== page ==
Facial recognition tech isn’t just a privacy concern; it’s also a cybersecurity problem.

Posted on by Aaron Barr

Facial recognition technology (FRT) has rapidly gained ground across sectors. In August, a report by the Government Accountability Office found that 18 of the 24 surveyed federal agencies are currently using FRT. Stated uses include digital access or cybersecurity (such as unlocking agency-issued phones), controlling access to a building, and generating leads in criminal investigations. Ten of those agencies are planning to expand the technology’s use.

While this technology brings a lot of potential benefits, it also brings real privacy and cybersecurity concerns. For example, the United Nations High Commissioner for Human Rights, Michelle Bachelet Jeria, expressed concerns over the technology when she called for a freeze on certain AI-based technologies including facial recognition. She used the example of China’s social credit score and asked governments to “halt the scanning of people’s faces in real time until they can show the technology is accurate and meets privacy and data protection standards.”

The broad issue is that there is now more and more personal information available in the public domain that wasn’t purposely released by the individuals to whom it refers. And that opens up a whole new level of potential for attackers—it gives them more ammunition to use to successfully compile enough information to compromise an individual—and by extension, their personal and private networks.

Facial recognition technology and the risks posed by images

Good facial recognition technology is now commercially available, meaning it’s essentially accessible to anyone. Everyone has a sensor now, given the pervasiveness of mobile devices. People are putting a lot of data out into the public domain already. But now, there are images being captured, sometimes unbeknownst to us—images that aren’t just stored locally on our devices but are potentially being broadcast into the world.

We now face a situation where images that include our faces are captured and being broadcast into the open for people to scour—and they can do it at scale. Strangers can identity us from images we don’t even know exist and do whatever they want with that information without our consent. As mentioned above, China is purportedly using FRT to judge citizens’ social behaviors as part of their overall social credit score.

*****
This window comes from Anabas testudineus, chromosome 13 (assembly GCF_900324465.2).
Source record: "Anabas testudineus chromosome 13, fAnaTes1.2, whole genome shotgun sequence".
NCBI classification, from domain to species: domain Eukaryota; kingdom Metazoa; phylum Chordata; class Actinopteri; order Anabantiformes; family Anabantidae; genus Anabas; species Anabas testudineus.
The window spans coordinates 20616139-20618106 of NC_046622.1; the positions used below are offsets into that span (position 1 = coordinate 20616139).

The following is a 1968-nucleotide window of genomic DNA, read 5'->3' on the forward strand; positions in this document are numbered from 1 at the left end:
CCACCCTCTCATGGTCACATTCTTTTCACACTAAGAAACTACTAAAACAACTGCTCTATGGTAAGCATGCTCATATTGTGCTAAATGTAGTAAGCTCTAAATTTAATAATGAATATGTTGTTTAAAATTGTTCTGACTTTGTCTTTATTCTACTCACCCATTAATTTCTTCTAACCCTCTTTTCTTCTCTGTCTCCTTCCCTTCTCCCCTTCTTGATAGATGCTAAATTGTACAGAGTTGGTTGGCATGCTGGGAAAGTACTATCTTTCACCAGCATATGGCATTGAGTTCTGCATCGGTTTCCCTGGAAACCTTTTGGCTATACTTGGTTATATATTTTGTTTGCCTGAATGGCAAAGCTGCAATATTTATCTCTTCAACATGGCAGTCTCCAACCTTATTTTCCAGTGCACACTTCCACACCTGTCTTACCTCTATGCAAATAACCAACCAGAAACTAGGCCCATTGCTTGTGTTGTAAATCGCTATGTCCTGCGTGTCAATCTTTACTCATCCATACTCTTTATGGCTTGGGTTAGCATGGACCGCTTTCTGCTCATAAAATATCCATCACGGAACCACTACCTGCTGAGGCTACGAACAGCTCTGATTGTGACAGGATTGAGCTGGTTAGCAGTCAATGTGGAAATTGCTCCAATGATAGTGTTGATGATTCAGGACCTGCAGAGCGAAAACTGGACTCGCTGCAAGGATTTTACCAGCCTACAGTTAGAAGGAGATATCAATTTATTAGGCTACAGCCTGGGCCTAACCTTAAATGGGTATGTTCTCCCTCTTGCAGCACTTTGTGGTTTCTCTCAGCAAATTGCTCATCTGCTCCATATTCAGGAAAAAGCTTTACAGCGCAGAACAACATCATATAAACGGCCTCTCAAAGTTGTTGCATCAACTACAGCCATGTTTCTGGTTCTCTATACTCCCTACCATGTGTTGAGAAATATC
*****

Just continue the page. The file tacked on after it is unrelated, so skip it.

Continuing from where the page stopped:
Understanding the risks an image can pose

On the corporate side, in one business email compromise (BEC) incident, an insurance company lost a great deal of money after a bad actor gained access to an executive-level account. A photo of that executive on social media that showed them on a ski trip gave the bad actor an indication of when to be active to avoid detection. The attacker was then able to alter a routing number and steal money from the company.

There also are humanitarian risks. A heartbreaking example is the situation with the Taliban, who have gotten ahold of facial recognition devices and databases that could allow them to identify Afghans who were cooperating with coalition forces.

Steps to gain some control

Facial recognition software does bring a lot of opportunities for beneficial uses, such as digital and physical security, and it’s understandable why businesses and other organizations would want to use it. However, this technology needs to be used with safety and security in mind.

For individuals, the problem is a bit thorny. While you obviously can’t control how organizations are using this technology, there are things you can do to try to protect yourself or mitigate risk. This includes actions like:

  • Not using business email addresses to sign up for personal social accounts
  • Making sure your email addresses aren’t easily discoverable
  • Avoiding the use of common photographs across your different social media channels
  • Making your accounts private

All of these actions are within your realm of control, even if the rest of the technology isn’t.

The risk is real

Facial recognition technology, like any other, is a mixed bag. While “Big Brother is watching,” privacy concerns are legitimate, at least in some areas of the world. FRT helps others keep their smartphones safe and gain lawful access to secure facilities. But corporations face greater risk with the wide availability of this software, as malicious actors have already demonstrated with BEC and other types of social engineering attacks. Matching faces in publicly available images can give cybercriminals the information they need to target their prey. Security and IT professionals can train those under their corporate care to consistently use the safeguards noted above as a first line of defense. We no longer have complete control over where our likeness appears, but we can exercise caution in every place where we do have control.

Aaron Barr

Chief Technology Officer, PiiQ Media


biometrics big data analytics privacy security awareness

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